Opponents of a California bill banning police officers who've engaged in "public expressions of hate" say the proposed legislation also would target cops who have conservative views, KCRA-TV reported.
What are the details?
The California Law Enforcement Accountability Reform, or CLEAR Act — Assembly Bill 655 — would require background checks on "whether a candidate for specified peace officer positions has engaged in membership in a hate group, participation in hate group activities, or public expressions of hate, as those terms are defined. The bill would provide that certain findings would disqualify a person from employment."
Termination could result for presently employed officers, the bill's language states.
Assembly member Ash Kalra, author of the bill, told the station that "you have a constitutional right to have racist and bigoted views. You don't have a constitutional right to be a police officer."
The bill defines "hate group" as "an organization that, based upon its official statements or principles, the statements of its leaders, or its activities, supports, advocates for, or practices the denial of constitutional rights of, the genocide of, or violence towards, any group of persons based upon race, ethnicity, nationality, religion, gender, gender identity, sexual orientation, or disability."
In addition, the bill defines "public expression of hate" as "any explicit expression, either on duty or off duty and while identifying oneself as, or reasonably identifiable by others as, a peace officer, in a public forum, on social media including in a private discussion forum, in writing, or in speech, as advocating or supporting the denial of constitutional rights of, the genocide of, or violence towards, any group of persons based upon race, ethnicity, nationality, religion, gender, gender identity, sexual orientation, or disability."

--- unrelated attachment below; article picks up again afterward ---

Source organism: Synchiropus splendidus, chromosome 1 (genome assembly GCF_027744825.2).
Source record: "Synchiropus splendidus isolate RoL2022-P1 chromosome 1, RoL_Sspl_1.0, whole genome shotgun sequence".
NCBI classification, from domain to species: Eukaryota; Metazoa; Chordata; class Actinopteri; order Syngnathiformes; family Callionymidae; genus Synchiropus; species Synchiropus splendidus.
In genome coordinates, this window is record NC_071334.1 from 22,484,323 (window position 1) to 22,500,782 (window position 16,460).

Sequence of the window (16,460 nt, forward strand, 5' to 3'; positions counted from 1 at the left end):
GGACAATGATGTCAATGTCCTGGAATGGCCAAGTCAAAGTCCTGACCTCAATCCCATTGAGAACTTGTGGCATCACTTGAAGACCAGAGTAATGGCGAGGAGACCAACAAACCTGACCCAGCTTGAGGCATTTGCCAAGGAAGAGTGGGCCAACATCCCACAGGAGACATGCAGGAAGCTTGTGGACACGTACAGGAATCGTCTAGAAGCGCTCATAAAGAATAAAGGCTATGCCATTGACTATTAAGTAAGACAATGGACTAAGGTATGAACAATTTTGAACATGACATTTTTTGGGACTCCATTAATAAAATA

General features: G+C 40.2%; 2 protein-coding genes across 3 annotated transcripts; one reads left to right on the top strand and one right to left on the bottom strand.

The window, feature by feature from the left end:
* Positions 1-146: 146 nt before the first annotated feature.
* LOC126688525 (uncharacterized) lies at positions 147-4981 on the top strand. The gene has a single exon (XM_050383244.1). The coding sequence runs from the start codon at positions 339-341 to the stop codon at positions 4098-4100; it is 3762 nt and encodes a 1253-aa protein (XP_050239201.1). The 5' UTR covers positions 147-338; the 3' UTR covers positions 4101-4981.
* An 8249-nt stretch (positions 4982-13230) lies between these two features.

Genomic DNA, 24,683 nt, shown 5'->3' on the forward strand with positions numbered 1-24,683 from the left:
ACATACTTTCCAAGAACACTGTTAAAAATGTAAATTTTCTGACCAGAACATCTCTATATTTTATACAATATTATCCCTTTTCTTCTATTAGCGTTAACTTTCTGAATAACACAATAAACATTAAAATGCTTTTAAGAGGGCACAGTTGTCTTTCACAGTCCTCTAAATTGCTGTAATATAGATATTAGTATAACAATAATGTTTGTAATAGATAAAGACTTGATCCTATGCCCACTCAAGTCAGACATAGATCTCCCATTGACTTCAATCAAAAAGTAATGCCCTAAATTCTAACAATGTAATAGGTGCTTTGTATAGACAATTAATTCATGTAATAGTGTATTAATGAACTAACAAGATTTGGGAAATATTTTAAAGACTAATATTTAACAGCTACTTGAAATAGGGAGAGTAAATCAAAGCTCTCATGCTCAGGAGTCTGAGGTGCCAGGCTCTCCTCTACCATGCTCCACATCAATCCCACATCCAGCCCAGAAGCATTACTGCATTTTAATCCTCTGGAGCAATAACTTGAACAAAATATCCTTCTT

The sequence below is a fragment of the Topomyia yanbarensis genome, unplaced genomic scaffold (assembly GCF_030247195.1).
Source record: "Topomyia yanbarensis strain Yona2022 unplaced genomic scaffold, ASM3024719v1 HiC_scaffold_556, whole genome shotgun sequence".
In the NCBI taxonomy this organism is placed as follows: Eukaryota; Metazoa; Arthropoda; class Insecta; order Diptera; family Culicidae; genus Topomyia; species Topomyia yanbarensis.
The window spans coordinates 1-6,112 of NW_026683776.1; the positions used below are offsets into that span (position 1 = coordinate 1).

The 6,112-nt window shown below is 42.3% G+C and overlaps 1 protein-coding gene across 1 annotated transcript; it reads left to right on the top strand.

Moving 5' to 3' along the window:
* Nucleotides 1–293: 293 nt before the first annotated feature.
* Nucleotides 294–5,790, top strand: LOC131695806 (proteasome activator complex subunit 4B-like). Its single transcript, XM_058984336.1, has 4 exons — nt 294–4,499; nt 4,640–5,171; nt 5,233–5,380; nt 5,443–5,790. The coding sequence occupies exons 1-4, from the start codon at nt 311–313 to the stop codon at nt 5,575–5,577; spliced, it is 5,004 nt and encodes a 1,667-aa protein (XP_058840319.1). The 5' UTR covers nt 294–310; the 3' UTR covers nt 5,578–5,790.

"Public expression of hate" also is defined as "the public display of any tattoo, uniform, insignia, flag, or logo that indicates support for the denial of constitutional rights of, the genocide of, or violence towards, any group of persons based upon race, ethnicity, nationality, religion, gender, gender identity, sexual orientation, or disability."
The bill's language adds, however, that public expression of hate "does not include visiting the website of a hate group, or any single, isolated comment posted on an online forum, chatroom, or other electronic or social media operated by a hate group."
Kaira added that "the role and responsibility of peace officers is so important for a community healing — for a community's safety — and the people in the community don't feel that those that are entrusted with that responsibility look at them in a way that's unbiased. That undermines our entire public safety system," KCRA noted.
Conservative officers, candidates are vulnerable
But Greg Burt — the California Family Council's director of capitol engagement — told the station that the bill's language is too broad.
"I think everyone can agree that no one wants cops serving us who belong to violent hate groups, but this bill goes far beyond that. It actually goes after individual cops who simply have conservative social views on issues like marriage," Burt noted to KCRA. "I think there's a mistake in assuming that Christians who have conservative views on moral issues are going to be a threat to folks who disagree with them."
Professor Leslie Jacobs of the McGeorge School of Law told the station that the government potentially can control even the private speech of its employees "if it disrupts the efficient operation the enterprise and the job."
KCRA said the bill is scheduled to go before the Assembly Public Safety Committee on April 6.